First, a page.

Susan and Dimitra believe we can. Their respective backgrounds, in sociology and engineering, reflect the wider interdisciplinary makeup of the BDFI. This includes academic colleagues across all six faculties of the University and a wider community of partners – from world-leading technology businesses and creative companies to local government and community organisations.
“Typically, when we are looking at digital innovation from a technological point of view, it’s a very methodological process; everything has an input and everything has an output as part of a technical system,” says Dimitra. “What we do within BDFI is to include social, ethical, environmental and privacy considerations as an integral part of the digital technical design so we can innovate responsibly.”
The BDFI has been made possible through £116 million in funding from a variety of sources, including Research England, philanthropic contributions and the BDFI’s partner organisations. The diverse group of 27 partners includes BT, Dyson, BBC, Airbus, Black South West Network, Ashley Community Housing and the West of England Combined Authority. The full-scale BDFI facility will be based at the University’s planned Temple Quarter Enterprise Campus, which is set to deliver more than £600m of employment and financial benefit to the Bristol region’s economy over the next ten years. The innovative spaces there will include a neutral lab co-creation environment for University and BDFI partners; a Reality Emulator (an advanced digital twin facility) to test new technologies in alternative futures; and a highly interactive instrumented auditorium for groups of people to make collective decisions.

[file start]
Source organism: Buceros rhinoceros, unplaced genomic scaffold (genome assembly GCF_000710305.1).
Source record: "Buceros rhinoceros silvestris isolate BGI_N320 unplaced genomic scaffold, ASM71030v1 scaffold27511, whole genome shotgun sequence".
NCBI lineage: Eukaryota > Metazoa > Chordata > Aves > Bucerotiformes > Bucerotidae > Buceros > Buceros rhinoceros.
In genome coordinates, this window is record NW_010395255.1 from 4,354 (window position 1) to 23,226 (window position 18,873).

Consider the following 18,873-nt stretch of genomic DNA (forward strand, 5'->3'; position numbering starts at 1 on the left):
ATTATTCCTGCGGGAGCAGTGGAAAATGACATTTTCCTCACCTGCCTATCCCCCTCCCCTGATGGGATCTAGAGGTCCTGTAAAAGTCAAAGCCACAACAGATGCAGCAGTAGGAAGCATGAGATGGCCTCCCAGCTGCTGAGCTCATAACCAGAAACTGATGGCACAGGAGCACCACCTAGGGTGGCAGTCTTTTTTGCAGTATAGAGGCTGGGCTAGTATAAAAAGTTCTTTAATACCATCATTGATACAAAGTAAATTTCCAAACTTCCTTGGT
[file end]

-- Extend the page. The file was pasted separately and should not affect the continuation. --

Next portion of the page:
“Our approach is participatory and experience-based,” says Professor Simeonidou. “Our digital design methodology will be informed in the very early stages by how technology is being used in context. This will be key in driving technology creation fit for future society. The way technology is consumed, for example, by academics is going to be very different to how it is being consumed by a youth group in their own environment, and it is important to understand such differences. We’re involving the end user from the very beginning in our innovation process.”
As soon as COVID-19 allows, BDFI will bring people together into the shared co-creation spaces and labs, including academics, students, industry and local communities, to start the conversation and to start ideating among themselves.
In addition, BDFI will reach out, through high-speed fibre connectivity, with its collaborative, distributed community across the city, effectively creating its own ‘internet for social-technical innovation’. Ultimately, the hope is to take the BDFI approach across the UK and eventually globally.
A lot of people are talking about futures at the moment, but for the most part in a rhetorical way; whereas we’re really, really serious in thinking about how to engage much more directly, constructively and proactively with the futures we’re creating here in the present,’ says Professor Halford. ‘The way that we’re engaging different ecosystems and different forms of knowledge in the project of creating futures, with the kinds of technical facilities that we are building, I think that’s really quite unique. I’m not sure anybody is doing anything quite like that.’
If you would like to start a conversation with BDFI, please email email@example.com